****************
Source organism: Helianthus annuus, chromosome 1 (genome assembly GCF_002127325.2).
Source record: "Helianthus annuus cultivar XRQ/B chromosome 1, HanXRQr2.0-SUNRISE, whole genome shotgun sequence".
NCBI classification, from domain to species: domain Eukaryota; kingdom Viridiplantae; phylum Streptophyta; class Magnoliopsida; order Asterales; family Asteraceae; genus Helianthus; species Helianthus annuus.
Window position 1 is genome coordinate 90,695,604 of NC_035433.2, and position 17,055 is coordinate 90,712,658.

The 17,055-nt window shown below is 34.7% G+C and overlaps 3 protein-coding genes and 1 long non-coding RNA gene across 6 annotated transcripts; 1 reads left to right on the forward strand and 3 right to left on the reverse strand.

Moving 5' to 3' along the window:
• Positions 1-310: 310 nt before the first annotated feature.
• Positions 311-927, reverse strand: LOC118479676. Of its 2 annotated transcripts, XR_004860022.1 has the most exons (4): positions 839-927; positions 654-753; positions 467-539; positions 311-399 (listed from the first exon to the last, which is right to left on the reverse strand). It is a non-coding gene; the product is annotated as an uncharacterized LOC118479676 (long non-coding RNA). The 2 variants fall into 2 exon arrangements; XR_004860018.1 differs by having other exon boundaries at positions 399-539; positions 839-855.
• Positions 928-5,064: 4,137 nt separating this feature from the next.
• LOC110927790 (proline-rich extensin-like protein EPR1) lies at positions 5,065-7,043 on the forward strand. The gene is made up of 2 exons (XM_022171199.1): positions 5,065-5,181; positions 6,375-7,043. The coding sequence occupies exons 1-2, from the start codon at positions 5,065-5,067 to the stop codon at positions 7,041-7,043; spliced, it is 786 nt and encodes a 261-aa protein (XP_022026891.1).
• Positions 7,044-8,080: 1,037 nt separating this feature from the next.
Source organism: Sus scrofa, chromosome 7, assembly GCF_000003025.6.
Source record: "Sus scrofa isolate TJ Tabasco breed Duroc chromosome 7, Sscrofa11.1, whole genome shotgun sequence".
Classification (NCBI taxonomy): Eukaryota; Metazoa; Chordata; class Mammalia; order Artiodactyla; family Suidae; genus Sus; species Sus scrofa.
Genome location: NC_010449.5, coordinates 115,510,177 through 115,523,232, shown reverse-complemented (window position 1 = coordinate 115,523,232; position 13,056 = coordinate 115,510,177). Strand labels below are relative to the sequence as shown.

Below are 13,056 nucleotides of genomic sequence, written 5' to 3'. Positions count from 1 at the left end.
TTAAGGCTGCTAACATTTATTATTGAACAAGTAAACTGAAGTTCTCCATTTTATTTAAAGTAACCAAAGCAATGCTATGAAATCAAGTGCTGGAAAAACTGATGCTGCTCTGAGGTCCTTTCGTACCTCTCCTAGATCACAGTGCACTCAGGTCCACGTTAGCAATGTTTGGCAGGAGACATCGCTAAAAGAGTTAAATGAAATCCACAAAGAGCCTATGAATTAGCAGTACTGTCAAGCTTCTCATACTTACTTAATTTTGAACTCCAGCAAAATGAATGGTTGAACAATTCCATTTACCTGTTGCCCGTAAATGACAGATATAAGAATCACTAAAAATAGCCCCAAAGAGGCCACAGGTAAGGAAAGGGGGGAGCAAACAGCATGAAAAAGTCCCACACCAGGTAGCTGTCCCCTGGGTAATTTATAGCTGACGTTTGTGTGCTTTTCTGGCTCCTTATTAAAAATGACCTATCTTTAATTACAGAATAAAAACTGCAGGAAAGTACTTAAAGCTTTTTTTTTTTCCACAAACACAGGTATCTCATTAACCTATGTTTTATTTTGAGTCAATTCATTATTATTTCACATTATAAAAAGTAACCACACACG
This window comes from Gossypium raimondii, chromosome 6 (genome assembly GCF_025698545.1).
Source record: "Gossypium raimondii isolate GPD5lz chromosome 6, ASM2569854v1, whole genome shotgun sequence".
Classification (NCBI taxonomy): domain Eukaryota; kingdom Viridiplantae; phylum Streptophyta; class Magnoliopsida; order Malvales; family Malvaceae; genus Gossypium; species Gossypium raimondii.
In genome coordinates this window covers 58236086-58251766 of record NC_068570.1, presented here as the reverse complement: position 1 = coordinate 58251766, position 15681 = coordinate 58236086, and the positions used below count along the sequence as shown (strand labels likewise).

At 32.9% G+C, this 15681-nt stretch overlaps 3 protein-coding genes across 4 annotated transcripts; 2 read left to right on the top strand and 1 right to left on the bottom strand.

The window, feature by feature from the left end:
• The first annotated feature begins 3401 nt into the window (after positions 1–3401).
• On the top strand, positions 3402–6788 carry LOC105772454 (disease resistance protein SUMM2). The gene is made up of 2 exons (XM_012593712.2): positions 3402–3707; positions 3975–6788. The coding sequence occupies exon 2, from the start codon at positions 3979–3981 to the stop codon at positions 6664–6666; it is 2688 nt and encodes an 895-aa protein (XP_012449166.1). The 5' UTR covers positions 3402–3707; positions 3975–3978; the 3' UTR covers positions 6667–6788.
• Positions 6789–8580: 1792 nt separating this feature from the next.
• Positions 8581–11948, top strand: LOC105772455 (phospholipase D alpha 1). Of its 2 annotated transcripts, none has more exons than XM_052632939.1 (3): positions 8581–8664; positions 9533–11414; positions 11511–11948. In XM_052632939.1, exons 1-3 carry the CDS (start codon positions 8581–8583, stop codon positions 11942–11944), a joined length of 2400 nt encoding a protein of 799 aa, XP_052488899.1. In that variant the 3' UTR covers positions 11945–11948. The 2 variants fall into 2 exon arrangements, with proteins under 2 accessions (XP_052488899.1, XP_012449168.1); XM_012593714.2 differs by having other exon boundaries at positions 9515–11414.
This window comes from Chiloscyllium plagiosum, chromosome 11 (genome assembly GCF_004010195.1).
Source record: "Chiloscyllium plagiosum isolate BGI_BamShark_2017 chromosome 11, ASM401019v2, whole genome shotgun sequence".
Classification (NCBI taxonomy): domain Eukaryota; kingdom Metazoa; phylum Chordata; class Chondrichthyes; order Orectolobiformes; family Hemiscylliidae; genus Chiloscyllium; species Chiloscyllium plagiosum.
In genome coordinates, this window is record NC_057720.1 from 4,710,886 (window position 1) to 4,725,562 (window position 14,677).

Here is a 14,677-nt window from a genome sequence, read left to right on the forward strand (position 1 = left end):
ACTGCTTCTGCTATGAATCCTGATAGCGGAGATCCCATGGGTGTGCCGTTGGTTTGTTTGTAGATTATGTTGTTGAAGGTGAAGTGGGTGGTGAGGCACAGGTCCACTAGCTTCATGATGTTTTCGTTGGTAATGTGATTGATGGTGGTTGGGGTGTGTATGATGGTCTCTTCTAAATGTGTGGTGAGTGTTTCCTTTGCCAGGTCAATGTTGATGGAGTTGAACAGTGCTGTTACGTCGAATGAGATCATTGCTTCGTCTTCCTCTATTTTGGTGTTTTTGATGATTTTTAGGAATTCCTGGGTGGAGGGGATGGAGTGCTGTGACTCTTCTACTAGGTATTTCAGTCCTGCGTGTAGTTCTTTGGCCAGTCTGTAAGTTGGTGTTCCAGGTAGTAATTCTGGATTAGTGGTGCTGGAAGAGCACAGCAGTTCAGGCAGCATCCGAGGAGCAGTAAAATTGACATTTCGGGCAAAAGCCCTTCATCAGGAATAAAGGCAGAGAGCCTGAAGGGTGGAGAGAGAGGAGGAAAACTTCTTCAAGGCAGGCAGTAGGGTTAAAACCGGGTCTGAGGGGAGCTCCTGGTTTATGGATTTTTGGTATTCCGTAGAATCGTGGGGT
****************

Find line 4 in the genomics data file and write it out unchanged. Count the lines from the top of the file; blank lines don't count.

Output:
Window position 1 is genome coordinate 90,695,604 of NC_035433.2, and position 17,055 is coordinate 90,712,658.